not even acquainted, but their actions now
tell a different Btory. All are skilled work
men in their J ine. They are very guarded
.in their conversation. The American
workmen at Jeannette, however, express
their opinions very freely.
rrnoiiA stait cobbespondent.
Jeanketxe, May 1. Ten more bloomin'
Hiuglish glass blowers arrived at Jeannette
last evening, ostensibly to work in Cham
bers & McKee'sbignewwindowglass plant.
They got into Pittsburg some time in the
afternoon, and abont 530 P. m. started for
Jeannette. The men about the depot re
ported that there were -at least 20 in the
party, but so far as conld he learned late
last evening only ten men, one woman and
two children reached Jeannette. There
ports from Philadelphia said that 20 landed
altogether, and they will probably reach
tne new glass town to-day. '
About a weekrago a party of six more ar
rived. With the first batch of 25 and the
last two lots' there are now in Jeannette 41
English glass workers who, it is strongly
presumed, have been hired under contract.
When they landed in Philadelphia they
claimed not to know each other, but any
man who could have seen them playing
cards together last night and calling each
other by the most familiar names, would
soon be convinced that they were old friends.
How many more are to come the fates and
the proprietors of the glasshouse can tell;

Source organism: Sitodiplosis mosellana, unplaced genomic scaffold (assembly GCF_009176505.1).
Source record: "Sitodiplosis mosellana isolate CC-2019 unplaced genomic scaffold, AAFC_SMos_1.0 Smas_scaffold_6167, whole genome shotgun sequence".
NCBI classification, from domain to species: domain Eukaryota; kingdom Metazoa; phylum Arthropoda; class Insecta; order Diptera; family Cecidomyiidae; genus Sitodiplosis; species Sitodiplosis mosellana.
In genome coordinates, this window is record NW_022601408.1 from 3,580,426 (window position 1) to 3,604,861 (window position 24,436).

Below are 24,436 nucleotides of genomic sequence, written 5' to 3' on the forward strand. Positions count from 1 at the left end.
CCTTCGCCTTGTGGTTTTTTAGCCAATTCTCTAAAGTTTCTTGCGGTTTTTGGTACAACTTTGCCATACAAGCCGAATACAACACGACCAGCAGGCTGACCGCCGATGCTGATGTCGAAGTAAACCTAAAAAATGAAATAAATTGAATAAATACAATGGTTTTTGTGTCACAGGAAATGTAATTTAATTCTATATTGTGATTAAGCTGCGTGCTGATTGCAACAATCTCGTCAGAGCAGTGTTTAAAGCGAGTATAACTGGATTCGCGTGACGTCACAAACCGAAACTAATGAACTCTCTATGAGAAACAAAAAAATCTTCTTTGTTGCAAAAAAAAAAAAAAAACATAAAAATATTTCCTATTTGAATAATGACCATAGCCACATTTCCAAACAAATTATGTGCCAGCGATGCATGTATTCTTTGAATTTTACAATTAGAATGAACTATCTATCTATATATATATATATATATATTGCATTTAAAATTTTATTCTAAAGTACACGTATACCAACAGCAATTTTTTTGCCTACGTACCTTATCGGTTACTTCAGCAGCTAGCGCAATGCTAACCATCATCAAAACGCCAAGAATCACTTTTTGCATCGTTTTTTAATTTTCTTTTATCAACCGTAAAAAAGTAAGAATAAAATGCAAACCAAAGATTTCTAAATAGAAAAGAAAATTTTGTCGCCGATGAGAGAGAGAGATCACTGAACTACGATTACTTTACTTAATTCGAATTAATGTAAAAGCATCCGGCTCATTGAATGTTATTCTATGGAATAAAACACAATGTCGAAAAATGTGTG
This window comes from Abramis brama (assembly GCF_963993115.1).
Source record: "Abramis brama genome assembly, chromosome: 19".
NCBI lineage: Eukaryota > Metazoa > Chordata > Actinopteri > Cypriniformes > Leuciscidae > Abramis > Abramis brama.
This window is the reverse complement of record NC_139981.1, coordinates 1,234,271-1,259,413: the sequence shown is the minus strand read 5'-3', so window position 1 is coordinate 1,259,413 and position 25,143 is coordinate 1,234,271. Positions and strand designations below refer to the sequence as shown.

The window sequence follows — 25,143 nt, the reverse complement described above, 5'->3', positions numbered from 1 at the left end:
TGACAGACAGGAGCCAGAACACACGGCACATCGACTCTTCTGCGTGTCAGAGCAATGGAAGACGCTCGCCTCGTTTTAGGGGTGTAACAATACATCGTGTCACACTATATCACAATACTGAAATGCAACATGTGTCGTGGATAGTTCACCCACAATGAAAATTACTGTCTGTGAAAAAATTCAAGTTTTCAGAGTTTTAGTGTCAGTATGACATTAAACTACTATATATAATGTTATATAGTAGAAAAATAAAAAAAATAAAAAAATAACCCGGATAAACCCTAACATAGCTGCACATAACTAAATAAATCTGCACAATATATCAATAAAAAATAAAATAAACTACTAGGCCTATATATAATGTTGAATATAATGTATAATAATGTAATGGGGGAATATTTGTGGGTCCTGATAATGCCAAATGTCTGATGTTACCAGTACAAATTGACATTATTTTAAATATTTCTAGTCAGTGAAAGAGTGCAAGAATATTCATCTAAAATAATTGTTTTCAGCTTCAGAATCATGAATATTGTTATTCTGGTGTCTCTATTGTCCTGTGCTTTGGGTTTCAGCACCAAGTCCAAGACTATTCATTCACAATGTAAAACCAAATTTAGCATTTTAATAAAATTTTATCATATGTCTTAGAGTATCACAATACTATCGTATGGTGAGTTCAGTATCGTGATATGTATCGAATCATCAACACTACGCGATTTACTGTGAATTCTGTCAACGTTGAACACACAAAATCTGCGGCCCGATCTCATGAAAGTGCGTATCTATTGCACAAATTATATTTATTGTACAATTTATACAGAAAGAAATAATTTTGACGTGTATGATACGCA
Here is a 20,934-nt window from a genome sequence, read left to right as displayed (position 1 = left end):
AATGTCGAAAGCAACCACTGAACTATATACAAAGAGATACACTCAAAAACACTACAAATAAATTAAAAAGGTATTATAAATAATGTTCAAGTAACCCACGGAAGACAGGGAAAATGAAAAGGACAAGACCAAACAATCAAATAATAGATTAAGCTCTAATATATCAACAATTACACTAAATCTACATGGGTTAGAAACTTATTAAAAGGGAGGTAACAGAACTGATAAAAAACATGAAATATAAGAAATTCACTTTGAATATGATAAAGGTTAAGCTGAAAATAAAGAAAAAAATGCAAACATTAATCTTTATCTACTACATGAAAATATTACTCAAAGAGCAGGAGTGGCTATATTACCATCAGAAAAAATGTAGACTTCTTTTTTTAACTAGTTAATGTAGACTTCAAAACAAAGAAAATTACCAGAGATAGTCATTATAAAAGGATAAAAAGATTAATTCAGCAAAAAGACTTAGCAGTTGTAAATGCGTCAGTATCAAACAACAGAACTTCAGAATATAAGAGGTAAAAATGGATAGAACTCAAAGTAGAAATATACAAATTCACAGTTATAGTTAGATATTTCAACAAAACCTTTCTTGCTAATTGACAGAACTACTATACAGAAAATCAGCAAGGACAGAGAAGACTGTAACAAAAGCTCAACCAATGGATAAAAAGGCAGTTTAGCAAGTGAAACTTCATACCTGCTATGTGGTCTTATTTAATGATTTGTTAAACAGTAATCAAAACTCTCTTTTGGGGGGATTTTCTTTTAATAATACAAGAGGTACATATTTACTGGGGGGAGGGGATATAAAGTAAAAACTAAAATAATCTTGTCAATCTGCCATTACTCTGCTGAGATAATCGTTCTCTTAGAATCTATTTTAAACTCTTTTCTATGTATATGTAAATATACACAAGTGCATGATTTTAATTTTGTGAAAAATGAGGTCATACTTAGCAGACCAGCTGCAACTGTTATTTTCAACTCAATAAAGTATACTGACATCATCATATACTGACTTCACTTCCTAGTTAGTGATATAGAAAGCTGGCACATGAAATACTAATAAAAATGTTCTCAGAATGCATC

but both uniformly are silent.
The last party came from Philadelphia
over the Pennsylvania road. When they
reached the Union depot they acted like a
lot offish out of water. "'Where can we be
booked to Jeannette?!' they asked train
men. "Jimmy, get a third-class ticket,"
said one to a companion; but he soon dis
covered that not much distinction is made
in tickets in America. No one, ap
parently, was with them, but the men
seemed to act as if some hidden hand was
guiding them. They appeared to be well
supplied with tin trunks and luggage, but
not a great deal of money.
The woman in the party yesterday was
the first one to arrive, and she, was the wife
of one of the men. Most of them are mar
ried, and they talk freely of sending or
their wives later on. A Dispatch scribe
reached Jeannette about 10 o'clock last
darkness with country mud, and coming
within an ace several times of falling into